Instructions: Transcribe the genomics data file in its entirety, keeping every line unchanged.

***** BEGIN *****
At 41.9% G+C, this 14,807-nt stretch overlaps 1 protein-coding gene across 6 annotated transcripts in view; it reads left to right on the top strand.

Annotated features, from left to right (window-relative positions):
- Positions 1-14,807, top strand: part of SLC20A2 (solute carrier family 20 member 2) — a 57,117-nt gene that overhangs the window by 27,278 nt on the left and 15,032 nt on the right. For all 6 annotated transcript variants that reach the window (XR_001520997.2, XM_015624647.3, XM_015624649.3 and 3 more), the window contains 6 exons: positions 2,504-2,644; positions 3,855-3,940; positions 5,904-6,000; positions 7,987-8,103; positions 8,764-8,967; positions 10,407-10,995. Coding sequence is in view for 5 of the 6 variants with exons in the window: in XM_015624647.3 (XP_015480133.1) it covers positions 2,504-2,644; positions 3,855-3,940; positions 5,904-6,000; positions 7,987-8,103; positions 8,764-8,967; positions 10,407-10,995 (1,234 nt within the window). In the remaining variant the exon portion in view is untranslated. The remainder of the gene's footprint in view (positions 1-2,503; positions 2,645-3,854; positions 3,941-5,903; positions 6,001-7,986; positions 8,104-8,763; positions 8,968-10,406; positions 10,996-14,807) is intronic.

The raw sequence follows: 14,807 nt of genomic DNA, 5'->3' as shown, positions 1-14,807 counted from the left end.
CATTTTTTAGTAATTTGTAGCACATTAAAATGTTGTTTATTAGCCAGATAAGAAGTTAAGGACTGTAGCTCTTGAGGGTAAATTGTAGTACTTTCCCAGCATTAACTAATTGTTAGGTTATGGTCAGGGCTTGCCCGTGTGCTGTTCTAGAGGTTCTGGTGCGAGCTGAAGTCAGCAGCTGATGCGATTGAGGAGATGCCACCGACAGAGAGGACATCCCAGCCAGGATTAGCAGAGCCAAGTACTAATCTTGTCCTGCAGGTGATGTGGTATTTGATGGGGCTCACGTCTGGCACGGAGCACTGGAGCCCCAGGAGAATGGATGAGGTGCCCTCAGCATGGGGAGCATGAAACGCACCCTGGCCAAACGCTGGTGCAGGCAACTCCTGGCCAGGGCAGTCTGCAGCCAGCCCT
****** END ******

At 41.9% G+C, this 14,807-nt stretch overlaps 1 protein-coding gene across 6 annotated transcripts in view; it reads left to right on the top strand.

Annotated features, from left to right (window-relative positions):
- Positions 1-14,807, top strand: part of SLC20A2 (solute carrier family 20 member 2) — a 57,117-nt gene that overhangs the window by 27,278 nt on the left and 15,032 nt on the right. For all 6 annotated transcript variants that reach the window (XR_001520997.2, XM_015624647.3, XM_015624649.3 and 3 more), the window contains 6 exons: positions 2,504-2,644; positions 3,855-3,940; positions 5,904-6,000; positions 7,987-8,103; positions 8,764-8,967; positions 10,407-10,995. Coding sequence is in view for 5 of the 6 variants with exons in the window: in XM_015624647.3 (XP_015480133.1) it covers positions 2,504-2,644; positions 3,855-3,940; positions 5,904-6,000; positions 7,987-8,103; positions 8,764-8,967; positions 10,407-10,995 (1,234 nt within the window). In the remaining variant the exon portion in view is untranslated. The remainder of the gene's footprint in view (positions 1-2,503; positions 2,645-3,854; positions 3,941-5,903; positions 6,001-7,986; positions 8,104-8,763; positions 8,968-10,406; positions 10,996-14,807) is intronic.

The raw sequence follows: 14,807 nt of genomic DNA, 5'->3' as shown, positions 1-14,807 counted from the left end.
CATTTTTTAGTAATTTGTAGCACATTAAAATGTTGTTTATTAGCCAGATAAGAAGTTAAGGACTGTAGCTCTTGAGGGTAAATTGTAGTACTTTCCCAGCATTAACTAATTGTTAGGTTATGGTCAGGGCTTGCCCGTGTGCTGTTCTAGAGGTTCTGGTGCGAGCTGAAGTCAGCAGCTGATGCGATTGAGGAGATGCCACCGACAGAGAGGACATCCCAGCCAGGATTAGCAGAGCCAAGTACTAATCTTGTCCTGCAGGTGATGTGGTATTTGATGGGGCTCACGTCTGGCACGGAGCACTGGAGCCCCAGGAGAATGGATGAGGTGCCCTCAGCATGGGGAGCATGAAACGCACCCTGGCCAAACGCTGGTGCAGGCAACTCCTGGCCAGGGCAGTCTGCAGCCAGCCCT